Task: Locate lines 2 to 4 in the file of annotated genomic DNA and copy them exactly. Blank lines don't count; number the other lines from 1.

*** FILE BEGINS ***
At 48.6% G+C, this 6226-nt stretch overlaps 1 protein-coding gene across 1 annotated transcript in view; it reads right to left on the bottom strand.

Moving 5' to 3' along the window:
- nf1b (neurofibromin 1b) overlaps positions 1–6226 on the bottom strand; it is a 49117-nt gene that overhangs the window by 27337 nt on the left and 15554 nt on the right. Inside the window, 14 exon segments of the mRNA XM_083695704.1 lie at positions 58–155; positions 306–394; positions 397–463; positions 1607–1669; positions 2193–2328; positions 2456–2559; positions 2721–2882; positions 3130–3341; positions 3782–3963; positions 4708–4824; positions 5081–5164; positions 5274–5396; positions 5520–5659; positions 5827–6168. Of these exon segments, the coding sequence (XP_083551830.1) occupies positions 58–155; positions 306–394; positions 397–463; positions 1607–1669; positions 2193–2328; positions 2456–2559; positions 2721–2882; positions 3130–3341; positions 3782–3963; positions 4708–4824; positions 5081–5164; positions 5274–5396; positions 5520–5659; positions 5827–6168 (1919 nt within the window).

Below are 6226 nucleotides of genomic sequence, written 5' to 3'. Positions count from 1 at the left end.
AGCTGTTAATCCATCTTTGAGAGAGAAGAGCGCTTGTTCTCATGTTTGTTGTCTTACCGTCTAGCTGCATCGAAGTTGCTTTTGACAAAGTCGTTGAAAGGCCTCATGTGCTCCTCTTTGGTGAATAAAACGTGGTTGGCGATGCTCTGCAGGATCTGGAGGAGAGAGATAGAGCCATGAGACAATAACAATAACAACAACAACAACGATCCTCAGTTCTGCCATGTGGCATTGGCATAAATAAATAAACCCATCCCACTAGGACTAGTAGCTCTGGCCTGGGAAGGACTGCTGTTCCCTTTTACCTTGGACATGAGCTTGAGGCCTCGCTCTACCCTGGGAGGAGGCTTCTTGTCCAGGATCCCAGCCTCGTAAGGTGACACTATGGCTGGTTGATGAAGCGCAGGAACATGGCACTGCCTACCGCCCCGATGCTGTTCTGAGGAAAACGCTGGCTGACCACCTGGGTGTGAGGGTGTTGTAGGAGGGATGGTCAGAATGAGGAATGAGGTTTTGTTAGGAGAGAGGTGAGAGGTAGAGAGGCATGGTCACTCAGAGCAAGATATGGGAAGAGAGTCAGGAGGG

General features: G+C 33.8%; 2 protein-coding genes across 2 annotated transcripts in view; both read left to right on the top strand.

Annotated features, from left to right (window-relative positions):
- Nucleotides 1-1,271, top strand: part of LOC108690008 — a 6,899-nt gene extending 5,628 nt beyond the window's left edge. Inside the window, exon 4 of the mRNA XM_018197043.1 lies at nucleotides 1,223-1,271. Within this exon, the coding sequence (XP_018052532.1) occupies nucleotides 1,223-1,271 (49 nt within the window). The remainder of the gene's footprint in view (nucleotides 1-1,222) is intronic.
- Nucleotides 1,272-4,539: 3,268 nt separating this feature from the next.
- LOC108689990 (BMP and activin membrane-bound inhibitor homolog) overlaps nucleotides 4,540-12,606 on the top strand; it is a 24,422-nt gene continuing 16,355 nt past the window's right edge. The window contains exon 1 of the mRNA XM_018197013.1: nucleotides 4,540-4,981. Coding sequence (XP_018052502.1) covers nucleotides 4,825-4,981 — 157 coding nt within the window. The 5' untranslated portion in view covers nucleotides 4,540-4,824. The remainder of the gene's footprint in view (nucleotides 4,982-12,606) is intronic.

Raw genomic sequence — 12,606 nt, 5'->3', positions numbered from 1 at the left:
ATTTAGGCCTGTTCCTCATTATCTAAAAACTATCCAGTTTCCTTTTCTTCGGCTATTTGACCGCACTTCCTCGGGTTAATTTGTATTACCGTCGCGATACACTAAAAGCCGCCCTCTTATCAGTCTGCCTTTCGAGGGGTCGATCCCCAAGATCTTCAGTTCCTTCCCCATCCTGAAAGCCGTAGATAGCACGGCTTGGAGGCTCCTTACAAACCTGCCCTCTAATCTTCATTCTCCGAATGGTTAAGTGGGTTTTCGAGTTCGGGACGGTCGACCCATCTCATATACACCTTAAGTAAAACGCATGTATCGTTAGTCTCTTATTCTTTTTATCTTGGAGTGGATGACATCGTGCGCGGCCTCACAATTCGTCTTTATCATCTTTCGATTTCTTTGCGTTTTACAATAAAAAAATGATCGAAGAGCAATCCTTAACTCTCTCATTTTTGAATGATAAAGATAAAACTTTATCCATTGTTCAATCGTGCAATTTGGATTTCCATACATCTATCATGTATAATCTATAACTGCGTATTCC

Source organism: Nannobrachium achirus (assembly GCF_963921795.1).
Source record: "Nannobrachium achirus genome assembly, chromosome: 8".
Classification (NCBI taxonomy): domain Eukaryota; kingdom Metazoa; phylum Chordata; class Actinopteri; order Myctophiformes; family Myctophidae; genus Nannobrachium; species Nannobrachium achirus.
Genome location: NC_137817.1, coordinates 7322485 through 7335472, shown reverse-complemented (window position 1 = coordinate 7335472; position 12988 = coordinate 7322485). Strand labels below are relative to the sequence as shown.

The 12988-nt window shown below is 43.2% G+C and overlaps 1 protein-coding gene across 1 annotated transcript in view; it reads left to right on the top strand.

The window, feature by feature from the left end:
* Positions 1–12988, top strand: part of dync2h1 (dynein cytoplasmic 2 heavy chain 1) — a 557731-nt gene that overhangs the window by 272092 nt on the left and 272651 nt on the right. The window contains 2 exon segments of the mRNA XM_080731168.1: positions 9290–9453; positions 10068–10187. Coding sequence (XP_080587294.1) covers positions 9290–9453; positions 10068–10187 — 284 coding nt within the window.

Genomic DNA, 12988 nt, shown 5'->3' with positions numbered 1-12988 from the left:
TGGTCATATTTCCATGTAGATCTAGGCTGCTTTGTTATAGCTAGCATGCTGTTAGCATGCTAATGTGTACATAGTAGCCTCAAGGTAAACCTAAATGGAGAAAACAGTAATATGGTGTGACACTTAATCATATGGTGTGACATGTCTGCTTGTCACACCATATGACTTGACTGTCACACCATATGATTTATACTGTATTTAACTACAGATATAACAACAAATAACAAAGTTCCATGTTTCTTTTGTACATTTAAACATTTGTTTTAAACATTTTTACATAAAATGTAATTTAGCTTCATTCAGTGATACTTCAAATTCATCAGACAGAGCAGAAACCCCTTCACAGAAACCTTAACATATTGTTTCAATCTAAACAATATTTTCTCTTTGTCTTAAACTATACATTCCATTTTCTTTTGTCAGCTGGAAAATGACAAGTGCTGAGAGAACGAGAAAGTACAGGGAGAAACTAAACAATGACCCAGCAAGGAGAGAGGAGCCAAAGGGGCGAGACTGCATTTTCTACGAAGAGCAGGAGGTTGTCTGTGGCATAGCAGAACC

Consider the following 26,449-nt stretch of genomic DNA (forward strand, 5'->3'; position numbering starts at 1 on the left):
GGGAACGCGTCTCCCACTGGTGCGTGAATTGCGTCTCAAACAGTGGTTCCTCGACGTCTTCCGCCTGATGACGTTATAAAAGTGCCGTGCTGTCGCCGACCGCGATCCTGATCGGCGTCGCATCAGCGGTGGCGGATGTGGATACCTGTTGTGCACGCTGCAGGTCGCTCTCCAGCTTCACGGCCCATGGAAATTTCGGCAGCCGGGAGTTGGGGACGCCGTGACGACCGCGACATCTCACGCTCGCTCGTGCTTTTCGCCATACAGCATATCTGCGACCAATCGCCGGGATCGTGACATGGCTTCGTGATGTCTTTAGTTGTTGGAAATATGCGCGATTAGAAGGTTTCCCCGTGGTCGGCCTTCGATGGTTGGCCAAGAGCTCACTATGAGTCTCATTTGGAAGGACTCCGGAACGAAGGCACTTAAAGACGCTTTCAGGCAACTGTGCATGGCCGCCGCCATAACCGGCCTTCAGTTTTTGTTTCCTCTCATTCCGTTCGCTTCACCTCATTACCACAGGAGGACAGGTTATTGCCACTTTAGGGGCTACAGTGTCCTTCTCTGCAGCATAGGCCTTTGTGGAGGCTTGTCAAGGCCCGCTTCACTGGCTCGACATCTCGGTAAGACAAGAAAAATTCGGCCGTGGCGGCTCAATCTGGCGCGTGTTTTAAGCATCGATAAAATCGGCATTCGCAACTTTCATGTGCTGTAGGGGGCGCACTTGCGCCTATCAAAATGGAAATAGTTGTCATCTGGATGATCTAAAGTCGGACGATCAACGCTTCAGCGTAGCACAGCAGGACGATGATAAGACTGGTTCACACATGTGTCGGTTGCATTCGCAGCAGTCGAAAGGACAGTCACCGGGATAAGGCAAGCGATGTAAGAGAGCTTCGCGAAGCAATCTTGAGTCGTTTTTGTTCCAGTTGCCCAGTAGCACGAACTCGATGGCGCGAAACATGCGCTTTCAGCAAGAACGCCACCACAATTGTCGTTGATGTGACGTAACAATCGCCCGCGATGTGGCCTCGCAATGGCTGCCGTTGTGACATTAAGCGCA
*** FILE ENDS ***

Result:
Moving 5' to 3' along the window:
- nf1b (neurofibromin 1b) overlaps positions 1–6226 on the bottom strand; it is a 49117-nt gene that overhangs the window by 27337 nt on the left and 15554 nt on the right. Inside the window, 14 exon segments of the mRNA XM_083695704.1 lie at positions 58–155; positions 306–394; positions 397–463; positions 1607–1669; positions 2193–2328; positions 2456–2559; positions 2721–2882; positions 3130–3341; positions 3782–3963; positions 4708–4824; positions 5081–5164; positions 5274–5396; positions 5520–5659; positions 5827–6168. Of these exon segments, the coding sequence (XP_083551830.1) occupies positions 58–155; positions 306–394; positions 397–463; positions 1607–1669; positions 2193–2328; positions 2456–2559; positions 2721–2882; positions 3130–3341; positions 3782–3963; positions 4708–4824; positions 5081–5164; positions 5274–5396; positions 5520–5659; positions 5827–6168 (1919 nt within the window).

Below are 6226 nucleotides of genomic sequence, written 5' to 3'. Positions count from 1 at the left end.